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Fieldwork in Parasitology: a Mountain Worth Climbing

The Field Notes section includes tales of trials and triumphs in the field and in the lab. In this Field Note, Dr. Janet Koprivnikar shares tips for how to increase the likelihood that your field work culminates in tales of triumph.

Undertaking fieldwork is a long and proud tradition in parasitology, and forms a critical part of the research conducted by many investigators. In fact, approximately 45% of all the research papers published in the Journal of Parasitology 2017-2018 involved fieldwork to some extent! But why is fieldwork not even more common than this? Fieldwork is obviously not appropriate, or even possible, for all questions or host-parasite systems; however, you might find yourself hesitating to conduct fieldwork based on three major issues: i) logistics; ii) perceived benefit; and, iii) fear of the unknown. In many ways, it’s a bit like contemplating a hike up a mountain.

Looking Up at the Mountain from Below

It can admittedly be a bit discouraging to consider the logistics associated with fieldwork. Applying for sampling permits alone can be timely and frustrating. There is often other required paperwork, including risk management forms, standard operating procedures (SOPs), and post-sampling reporting. If you’re planning on working internationally, or in remote areas, this can mean a considerable time lag between the planning and actual fieldwork phases, making last-minute changes difficult. Fieldwork may be expensive when you factor in the costs of travel, housing, supplies, shipping, vehicle rental, etc.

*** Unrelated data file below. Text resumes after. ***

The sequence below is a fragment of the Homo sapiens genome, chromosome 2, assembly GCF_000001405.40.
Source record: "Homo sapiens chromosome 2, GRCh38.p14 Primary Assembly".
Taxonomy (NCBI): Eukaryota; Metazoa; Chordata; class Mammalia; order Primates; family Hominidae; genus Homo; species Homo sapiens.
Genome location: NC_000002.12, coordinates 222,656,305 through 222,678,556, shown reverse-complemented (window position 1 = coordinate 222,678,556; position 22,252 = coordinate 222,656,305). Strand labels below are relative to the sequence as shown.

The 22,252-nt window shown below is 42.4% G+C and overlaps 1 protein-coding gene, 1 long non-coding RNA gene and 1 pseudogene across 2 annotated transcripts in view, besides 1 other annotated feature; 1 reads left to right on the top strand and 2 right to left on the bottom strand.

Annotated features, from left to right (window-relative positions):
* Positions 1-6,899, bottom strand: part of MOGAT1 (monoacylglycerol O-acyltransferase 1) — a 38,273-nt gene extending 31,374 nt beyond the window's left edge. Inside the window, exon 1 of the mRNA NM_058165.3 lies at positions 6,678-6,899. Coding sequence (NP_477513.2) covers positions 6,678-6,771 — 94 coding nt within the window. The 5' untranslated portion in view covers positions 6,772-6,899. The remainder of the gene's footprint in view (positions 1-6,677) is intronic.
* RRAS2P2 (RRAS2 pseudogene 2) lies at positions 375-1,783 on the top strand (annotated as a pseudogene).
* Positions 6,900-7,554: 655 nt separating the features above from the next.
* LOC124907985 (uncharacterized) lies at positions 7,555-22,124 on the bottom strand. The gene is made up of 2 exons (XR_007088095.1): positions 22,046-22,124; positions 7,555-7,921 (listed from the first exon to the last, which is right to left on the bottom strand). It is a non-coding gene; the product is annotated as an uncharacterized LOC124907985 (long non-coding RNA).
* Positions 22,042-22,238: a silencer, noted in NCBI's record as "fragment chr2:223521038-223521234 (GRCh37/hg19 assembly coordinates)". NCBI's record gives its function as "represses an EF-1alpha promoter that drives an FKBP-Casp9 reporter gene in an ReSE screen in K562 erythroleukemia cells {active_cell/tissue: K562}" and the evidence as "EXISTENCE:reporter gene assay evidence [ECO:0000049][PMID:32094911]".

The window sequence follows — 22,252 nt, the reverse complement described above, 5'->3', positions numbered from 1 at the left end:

The perceived benefits of fieldwork can additionally play a role in deciding whether it is worthwhile. It can take a lot of time to obtain sample sizes large enough to be useful (sometimes multi-year studies are needed), student projects can be time-limited, and there can be a trade-off in resources with lab studies that might give more results in less time.

Fear of the unknown can also be intimidating. For instance, if you have no information to work from, it can be daunting to figure out where to sample based on the likely occurrence of your focal organisms, ease of access to sites, and permission to do so. The chances of successful fieldwork can also be unpredictable based on weather, accessibility difficulties, lack of samples, equipment failure, and dozens of other factors.

But Don’t Despair! The View from the Top is Worth It!

So far this does not seem like a great pitch for fieldwork! However, there are many tangible and intangible benefits. And with careful planning, and a willingness to be flexible, the chances of success are greatly improved. Much like escape from common parasites through frequency-dependent selection, fieldwork can also confer a rare allele advantage to researchers doing so because there is strong demand for natural examples, and these are often highly cited. You are additionally collecting valuable future information when undertaking fieldwork, so it is important to think broadly about possible long-term impacts beyond your own immediate research. For instance, fieldwork provides key data regarding baseline occurrences in space and time, and your findings may be included in future meta-analyses to detect general patterns across primary studies. Field sites can also become sources of material for experiments using parasites and hosts that are difficult to maintain in labs. Last, but certainly not least, fieldwork can be inherently enjoyable and impart a sense of accomplishment, which also confers many benefits. Acquiring hands-on, transferrable skills through such unique experiences helps to recruit good students, as well as the chance to make valuable contacts with government agencies, NGOs, and private land owners.

Plan for Success Before Your First Step on the Mountain

There is a lot of great advice out there on how to succeed while in the field, but all will agree that the most important steps occur while you are still inside, just as when you’re packing for your hiking trip. You don’t want to realize that you forgot your rain jacket only as the first drops hit your head. You cannot plan for everything, but there are certain key considerations that usually apply for fieldwork. For instance, as is the case for all empirical research, your sample size needs to be representative and rigorous so that you can make strong conclusions. How many sites do you need to sample? How many individuals at each site? Can you actually achieve the needed level of sampling? Nature will not always cooperate in this respect.